Michael Conlan knocked Colombian Miguel Marriaga down three times
Victory was needed and delivered in emphatic fashion by Michael Conlan as he scored three knockdowns on his way to a comprehensive points win (99-88, 99-88, 99-89) over Miguel Marriaga at the SSE Arena last night.
Having lost in his bid to relieve Leigh Wood of the WBA featherweight title in March, Conlan had zero room for error as a second loss on the trot would have spelt curtains for his ambitions.
He promised to learn the lessons from that defeat and he did just that, surviving a late rally from the visitor. This time a slip to the floor was ruled just that. Conlan picked himself up to finish on the front foot, ensuring this homecoming was a glorious one.
"I couldn't have done it without this fantastic crowd," he said after.
"I got rid of a lot of demons tonight. Even in the last round, I slipped but he caught me with shots and he forced the pace, buckled me a bit.
"To come through that in the last round says a lot - I'm back and ready for anything."
Conlan opened at southpaw in what was a quiet opening round, pawing a prodding with little coming from the visitor.
Marriaga did go down, but from a clear slip when off balance that gave further encouragement to the raucous crowd.
Marriaga had greater ambition in the second, but was tagged by a crisp left. He did land a solid right-hander as Conlan pivoted to his right.
Both men seemed wary of one another but Conlan had the better success early on, luring Marriaga in and punishing him with a right in the third.
The Colombian was bobbing, weaving and looking for that perfect right hand, but he was getting picked off with the jab as Conlan's head movement made him an elusive target. Conlan forced errors and he capitalised with the right to make it four rounds from four.
The visitor pawed the jab in an effort to draw a mistake from Conlan who remained poker-faced. There was a small glimmer of success in the fifth at close quarters. It proved to be his best moment of the opening half, but the Belfast man was simply quicker and crisper in his work. His moments were more plentiful in a fight that was struggling to catch fire.
Given what had happened in Nottingham, this was no bad thing as the Belfast man was not here for a moral victory - the harsh truth of the fight game is a win was required at all costs.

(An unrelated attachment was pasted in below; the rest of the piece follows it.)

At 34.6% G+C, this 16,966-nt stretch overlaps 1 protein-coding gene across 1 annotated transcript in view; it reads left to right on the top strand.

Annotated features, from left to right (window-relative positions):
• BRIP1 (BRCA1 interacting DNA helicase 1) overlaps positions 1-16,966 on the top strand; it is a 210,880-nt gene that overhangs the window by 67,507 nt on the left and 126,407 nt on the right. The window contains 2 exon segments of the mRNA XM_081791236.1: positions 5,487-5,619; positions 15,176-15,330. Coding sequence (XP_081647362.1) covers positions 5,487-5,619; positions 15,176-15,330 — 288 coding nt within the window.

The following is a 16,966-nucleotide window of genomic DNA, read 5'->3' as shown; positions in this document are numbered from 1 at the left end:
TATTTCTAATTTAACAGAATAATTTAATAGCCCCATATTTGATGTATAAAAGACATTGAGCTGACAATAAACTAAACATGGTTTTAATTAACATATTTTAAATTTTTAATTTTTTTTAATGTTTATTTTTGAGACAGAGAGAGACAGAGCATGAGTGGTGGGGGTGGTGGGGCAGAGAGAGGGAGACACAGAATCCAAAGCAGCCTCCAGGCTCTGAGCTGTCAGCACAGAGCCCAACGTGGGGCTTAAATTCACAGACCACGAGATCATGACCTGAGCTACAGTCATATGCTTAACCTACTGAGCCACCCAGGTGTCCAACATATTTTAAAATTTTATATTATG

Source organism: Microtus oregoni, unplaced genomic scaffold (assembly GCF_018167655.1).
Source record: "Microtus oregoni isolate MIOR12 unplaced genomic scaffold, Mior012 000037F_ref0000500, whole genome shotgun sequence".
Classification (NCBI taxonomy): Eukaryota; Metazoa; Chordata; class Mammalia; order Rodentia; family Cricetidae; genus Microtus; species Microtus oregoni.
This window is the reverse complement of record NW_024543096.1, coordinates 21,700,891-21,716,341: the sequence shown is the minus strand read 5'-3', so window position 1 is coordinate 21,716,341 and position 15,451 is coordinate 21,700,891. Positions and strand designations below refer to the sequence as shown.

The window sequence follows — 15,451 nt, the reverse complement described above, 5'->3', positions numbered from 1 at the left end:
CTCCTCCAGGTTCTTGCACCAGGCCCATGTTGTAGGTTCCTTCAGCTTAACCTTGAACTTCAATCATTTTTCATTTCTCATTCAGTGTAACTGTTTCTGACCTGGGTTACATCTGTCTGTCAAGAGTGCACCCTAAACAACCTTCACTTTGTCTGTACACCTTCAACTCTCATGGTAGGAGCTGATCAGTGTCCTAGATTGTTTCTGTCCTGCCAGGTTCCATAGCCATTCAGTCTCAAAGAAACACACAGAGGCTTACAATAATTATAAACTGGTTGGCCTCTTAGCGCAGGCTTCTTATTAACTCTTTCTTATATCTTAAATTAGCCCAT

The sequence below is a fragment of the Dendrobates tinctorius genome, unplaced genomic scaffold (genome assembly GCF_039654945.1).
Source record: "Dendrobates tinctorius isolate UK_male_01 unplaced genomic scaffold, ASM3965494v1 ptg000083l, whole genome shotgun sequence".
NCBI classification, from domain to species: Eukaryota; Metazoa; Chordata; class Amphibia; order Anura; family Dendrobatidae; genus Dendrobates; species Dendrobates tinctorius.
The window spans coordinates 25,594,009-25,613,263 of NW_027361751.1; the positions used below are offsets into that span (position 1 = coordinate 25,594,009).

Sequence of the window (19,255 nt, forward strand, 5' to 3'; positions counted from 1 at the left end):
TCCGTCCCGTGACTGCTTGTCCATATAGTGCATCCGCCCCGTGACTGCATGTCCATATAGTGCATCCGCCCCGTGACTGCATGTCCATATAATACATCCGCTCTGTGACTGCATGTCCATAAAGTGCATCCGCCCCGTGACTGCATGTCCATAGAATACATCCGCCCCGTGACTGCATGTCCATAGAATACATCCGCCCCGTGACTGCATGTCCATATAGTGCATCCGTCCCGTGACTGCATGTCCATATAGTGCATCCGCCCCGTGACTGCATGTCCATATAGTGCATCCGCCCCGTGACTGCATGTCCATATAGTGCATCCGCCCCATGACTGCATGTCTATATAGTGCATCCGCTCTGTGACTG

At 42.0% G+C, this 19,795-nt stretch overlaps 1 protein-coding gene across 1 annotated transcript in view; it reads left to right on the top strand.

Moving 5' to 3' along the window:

Conlan popped out the right jab, went low with right hooks to the midriff and continued to the boss as the visitor followed him around the ring, only to taste leather.
One wondered just when, if ever, the visitor would gamble as he had made little to no impression. He did step on the accelerator in seven, yet his advances were crude and subsequently exposed. As he rushed in, he was tagged with a left and right that had him on the floor.
Conlan remained stoic in the aftermath, refusing to waste a shot or indeed, energy – that was his downfall in March - remaining happy to bamboozle Marriaga and remain on the front foot.
Still, he wasn't shy in making his moments count. In the eighth, an advancing Marriaga was dropped under the weight of a right to the ribs that underlined this classy display.
A rapier-like left down the pipe in nine had Marriaga buckled and his gloves grazing the canvas, as he fell for the third count of the evening. He turned away with a look of dejection but this moment soon passed as he found a home for a heavy right hand in the closing seconds.
Marriaga finally went for it in the 10th and final round, landing some thudding shots that clearly troubled Conlan, but he had been here before and was in no mood for a repeat of his previous loss, spinning Marriaga and whipping home some sickening shots to the body that seeped the ambition from the visitor and finishing on the front foot to finish on a high and put himself right back in the world title picture.